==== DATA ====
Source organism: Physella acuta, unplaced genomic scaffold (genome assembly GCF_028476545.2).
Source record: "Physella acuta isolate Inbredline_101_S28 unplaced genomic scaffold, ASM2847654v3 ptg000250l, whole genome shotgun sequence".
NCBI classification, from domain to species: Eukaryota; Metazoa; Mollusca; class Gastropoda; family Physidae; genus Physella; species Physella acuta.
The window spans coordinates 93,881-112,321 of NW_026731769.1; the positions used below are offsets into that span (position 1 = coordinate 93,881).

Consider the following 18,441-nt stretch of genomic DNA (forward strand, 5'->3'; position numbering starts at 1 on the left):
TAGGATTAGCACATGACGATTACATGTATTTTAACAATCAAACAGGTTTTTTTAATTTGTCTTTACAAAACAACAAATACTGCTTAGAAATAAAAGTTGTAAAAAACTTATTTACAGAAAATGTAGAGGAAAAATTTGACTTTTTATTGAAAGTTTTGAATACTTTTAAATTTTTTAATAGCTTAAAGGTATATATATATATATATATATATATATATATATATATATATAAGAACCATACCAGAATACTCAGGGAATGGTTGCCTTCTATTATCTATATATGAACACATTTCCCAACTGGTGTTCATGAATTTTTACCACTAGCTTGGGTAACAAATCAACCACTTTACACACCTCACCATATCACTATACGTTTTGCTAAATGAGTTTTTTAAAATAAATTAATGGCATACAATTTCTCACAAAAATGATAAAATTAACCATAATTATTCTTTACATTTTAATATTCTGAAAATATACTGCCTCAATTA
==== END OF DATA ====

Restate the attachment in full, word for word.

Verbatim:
Source organism: Physella acuta, unplaced genomic scaffold (genome assembly GCF_028476545.2).
Source record: "Physella acuta isolate Inbredline_101_S28 unplaced genomic scaffold, ASM2847654v3 ptg000250l, whole genome shotgun sequence".
NCBI classification, from domain to species: Eukaryota; Metazoa; Mollusca; class Gastropoda; family Physidae; genus Physella; species Physella acuta.
The window spans coordinates 93,881-112,321 of NW_026731769.1; the positions used below are offsets into that span (position 1 = coordinate 93,881).

Consider the following 18,441-nt stretch of genomic DNA (forward strand, 5'->3'; position numbering starts at 1 on the left):
TAGGATTAGCACATGACGATTACATGTATTTTAACAATCAAACAGGTTTTTTTAATTTGTCTTTACAAAACAACAAATACTGCTTAGAAATAAAAGTTGTAAAAAACTTATTTACAGAAAATGTAGAGGAAAAATTTGACTTTTTATTGAAAGTTTTGAATACTTTTAAATTTTTTAATAGCTTAAAGGTATATATATATATATATATATATATATATATATATATATATAAGAACCATACCAGAATACTCAGGGAATGGTTGCCTTCTATTATCTATATATGAACACATTTCCCAACTGGTGTTCATGAATTTTTACCACTAGCTTGGGTAACAAATCAACCACTTTACACACCTCACCATATCACTATACGTTTTGCTAAATGAGTTTTTTAAAATAAATTAATGGCATACAATTTCTCACAAAAATGATAAAATTAACCATAATTATTCTTTACATTTTAATATTCTGAAAATATACTGCCTCAATTA